To coat caramels with chocolate, temper the chocolate according to your preferred method (I prefer the sous vide method — see notes above). Place a caramel on a fork and submerge in the chocolate. Lift out the caramel and tap the fork several times to remove any excess chocolate, then scrape the bottom of the fork along the rim of the bowl and transfer the coated caramel to a piece of parchment paper. Allow to set for a minute, then sprinkle with flaky salt. Let chocolate cool and set completely at room temperature before transferring to an airtight container.
I have a soft spot for pretzels. I don’t know how it started; it’s not like we ate pretzels that often growing up. But every time I see pretzels on a menu there’s a good chance I’ll order them; and if I attend a baseball game I’m more likely to get a pretzel than a hot dog. What can I say? I have a weakness for warm, chewy carbs.
Making sourdough pretzels has been on my to-do list for awhile; and after quite a few batches I’ve finally come up with a version that I’m pretty pleased with. For awhile I was tinkering with an authentic pretzel recipe, which produces a more chewy and dense product. Call me inauthentic, but I like my pretzels a bit softer — so the recipe here reflects that. If you prefer a denser pretzel, you can use the ingredients below but skip the bulk rise — divide right after mixing, let the dough rest for 45 minutes, shape the pretzels, and refrigerate overnight. Then proceed with baking as directed below.
One final thing — I would love to try making lye-dipped pretzels because I hear it’s the bee’s knees, but I can’t find a reasonably priced source for food grade lye in Toronto (ordering online will cost me about $70). One day I’ll find a way to do it, but for now baked baking soda is my dip of choice. Just spread out a box of baking soda on a baking sheet at bake at 250F for an hour, then store in an airtight container to use whenever your pretzel cravings hit.
Combine the beer, starter, barley malt syrup, and lard in a medium bowl and whisk to combine.
Whisk together the flour and salt in a large bowl. Add the liquid mixture and stir to combine with a silicone spatula or wooden spoon. Knead, by hand or with the dough hook in a stand mixer, until the dough is smooth and the gluten is well developed (about 10 minutes with a mixer, longer if by hand). The dough is fairly stiff and should be slightly tacky, but not sticky.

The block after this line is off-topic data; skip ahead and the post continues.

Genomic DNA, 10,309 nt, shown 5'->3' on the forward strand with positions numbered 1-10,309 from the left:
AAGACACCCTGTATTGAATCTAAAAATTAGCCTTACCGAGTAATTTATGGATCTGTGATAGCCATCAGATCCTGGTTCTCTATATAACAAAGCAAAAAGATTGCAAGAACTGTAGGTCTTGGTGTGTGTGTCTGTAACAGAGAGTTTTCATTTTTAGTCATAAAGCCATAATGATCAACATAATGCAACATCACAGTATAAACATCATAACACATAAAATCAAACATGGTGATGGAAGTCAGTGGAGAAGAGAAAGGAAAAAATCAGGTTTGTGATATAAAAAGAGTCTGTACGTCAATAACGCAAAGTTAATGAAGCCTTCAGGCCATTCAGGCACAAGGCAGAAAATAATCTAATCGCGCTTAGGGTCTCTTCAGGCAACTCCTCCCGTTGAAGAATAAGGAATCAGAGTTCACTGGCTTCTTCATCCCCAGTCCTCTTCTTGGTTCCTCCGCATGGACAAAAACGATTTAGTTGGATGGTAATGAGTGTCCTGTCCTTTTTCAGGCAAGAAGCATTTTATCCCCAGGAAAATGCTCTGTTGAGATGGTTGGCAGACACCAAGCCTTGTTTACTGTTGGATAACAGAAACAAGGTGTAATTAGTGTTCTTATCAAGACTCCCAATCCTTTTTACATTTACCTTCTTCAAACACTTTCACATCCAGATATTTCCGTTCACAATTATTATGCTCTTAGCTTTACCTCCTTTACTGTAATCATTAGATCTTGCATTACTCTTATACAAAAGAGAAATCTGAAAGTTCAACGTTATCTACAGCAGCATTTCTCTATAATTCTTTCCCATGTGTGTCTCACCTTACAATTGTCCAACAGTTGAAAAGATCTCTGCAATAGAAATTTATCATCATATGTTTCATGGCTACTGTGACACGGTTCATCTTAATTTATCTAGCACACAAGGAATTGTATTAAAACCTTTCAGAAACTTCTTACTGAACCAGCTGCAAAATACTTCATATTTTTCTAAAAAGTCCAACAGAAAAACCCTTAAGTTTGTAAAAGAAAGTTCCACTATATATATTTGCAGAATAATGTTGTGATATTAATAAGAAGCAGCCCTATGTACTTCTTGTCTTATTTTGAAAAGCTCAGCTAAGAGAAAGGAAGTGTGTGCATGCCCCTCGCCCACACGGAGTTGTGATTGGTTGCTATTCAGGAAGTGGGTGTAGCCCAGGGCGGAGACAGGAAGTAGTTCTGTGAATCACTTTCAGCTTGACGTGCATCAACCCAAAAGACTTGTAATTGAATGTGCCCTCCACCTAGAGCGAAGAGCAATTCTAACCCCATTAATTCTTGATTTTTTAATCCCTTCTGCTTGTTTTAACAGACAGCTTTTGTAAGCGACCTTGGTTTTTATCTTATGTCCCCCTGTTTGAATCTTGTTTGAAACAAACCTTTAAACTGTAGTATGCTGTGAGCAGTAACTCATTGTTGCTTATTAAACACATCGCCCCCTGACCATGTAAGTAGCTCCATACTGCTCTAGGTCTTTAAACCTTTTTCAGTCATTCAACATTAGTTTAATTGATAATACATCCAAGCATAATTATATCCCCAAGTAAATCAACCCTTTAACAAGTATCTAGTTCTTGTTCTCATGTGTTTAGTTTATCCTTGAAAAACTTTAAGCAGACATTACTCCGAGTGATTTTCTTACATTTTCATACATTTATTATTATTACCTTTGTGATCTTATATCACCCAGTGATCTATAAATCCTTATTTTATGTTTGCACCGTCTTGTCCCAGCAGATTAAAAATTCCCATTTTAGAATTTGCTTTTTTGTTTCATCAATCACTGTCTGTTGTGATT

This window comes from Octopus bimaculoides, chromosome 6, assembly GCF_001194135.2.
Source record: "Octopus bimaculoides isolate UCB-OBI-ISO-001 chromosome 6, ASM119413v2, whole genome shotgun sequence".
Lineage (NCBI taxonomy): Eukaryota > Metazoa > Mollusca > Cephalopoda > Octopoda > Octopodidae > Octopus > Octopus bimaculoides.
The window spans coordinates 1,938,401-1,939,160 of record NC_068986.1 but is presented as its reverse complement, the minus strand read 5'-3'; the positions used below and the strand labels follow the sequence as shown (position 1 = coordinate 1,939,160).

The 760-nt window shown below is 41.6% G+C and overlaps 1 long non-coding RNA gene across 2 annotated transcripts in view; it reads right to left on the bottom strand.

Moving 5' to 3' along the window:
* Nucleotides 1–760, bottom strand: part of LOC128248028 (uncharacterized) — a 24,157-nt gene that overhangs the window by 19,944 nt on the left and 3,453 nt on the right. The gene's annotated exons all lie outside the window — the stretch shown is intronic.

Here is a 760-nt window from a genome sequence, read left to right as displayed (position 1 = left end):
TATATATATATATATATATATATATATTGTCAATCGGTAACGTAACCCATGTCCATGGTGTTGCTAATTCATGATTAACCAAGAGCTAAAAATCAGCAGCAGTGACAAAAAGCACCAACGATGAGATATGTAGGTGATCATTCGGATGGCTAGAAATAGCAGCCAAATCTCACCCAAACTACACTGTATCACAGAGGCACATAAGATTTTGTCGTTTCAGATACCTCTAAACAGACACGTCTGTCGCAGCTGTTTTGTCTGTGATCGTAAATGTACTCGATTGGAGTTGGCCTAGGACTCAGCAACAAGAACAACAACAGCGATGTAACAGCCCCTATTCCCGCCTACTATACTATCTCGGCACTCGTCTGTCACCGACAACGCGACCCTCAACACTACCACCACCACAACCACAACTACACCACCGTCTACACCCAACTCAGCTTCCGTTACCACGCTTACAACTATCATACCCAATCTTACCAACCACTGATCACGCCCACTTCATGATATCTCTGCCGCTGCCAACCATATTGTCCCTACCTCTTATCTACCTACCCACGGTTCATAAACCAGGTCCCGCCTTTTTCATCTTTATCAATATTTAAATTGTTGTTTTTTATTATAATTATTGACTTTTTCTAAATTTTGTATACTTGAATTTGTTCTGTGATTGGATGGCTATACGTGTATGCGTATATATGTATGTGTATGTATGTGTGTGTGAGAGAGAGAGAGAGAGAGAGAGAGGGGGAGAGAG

Transfer the dough to an clean, oiled bowl, cover with plastic, and allow to rise at room temperature for about 2 hours, folding once an hour. Refrigerate overnight (or for at least 8 hours).
Preheat oven to 500 degrees with a rack in the center and oil a large sheet pan.
On a clean work surface, divide and round the dough into 8 equal portions, about 85g each.
To shape, flatten a round into a rough rectangle about 3″ x 5″. Starting from a long edge, roll the rectangle up into a tight log and pinch to seal the seam. Roll the log out to about 12 inches and set aside to relax while you repeat the process with the remaining rounds.
Once all the rounds have been initially rolled out, return to the first log and continue rolling it out into a rope roughly 26 inches long, tapering the ends slightly. If you’re having trouble getting enough traction, lightly mist your work surface with water (you don’t want to use flour, which will actually make it harder to roll out the dough).
Form the rope into a “U” shape. Holding the ends, twist together twice about 3-inches from the ends, then fold the ends down and press them into the “U” at about 4 and 8 o’clock. Transfer to the prepared baking sheet.
When all the pretzels are formed, fill a large pot with 8 cups of water (I like to use the leftovers from the can of beer used to make the dough, plus enough water to equal 8 cups). Stir in the baked baking soda, then bring the mixture to a simmer over medium-high heat, stirring occasionally to make sure the baking soda is dissolved.
Once the liquid is simmering, turn the heat down to medium to maintain a gentle simmer. Use a slotted spoon to dip the pretzels in one or two at a time for about 20 seconds each. Remove the dipped pretzels from the liquid, drain, and return to the baking sheet, spacing at least an inch apart.
Brush the pretzels with egg wash and sprinkle with salt. Using a razor blade or sharp knife, make about a 1-inch long slash at the thickest part of each pretzel (the bottom of the “U”).
Bake for about 10 minutes, rotating the pan halfway through baking, or until pretzels are well browned. Transfer pretzels to a cooling rack for about 10 minutes before serving. Pretzels taste best within an hour of baking, but leftovers can be wrapped tightly with plastic and frozen for up to a month. Reheat for about 10 minutes in a 350F oven.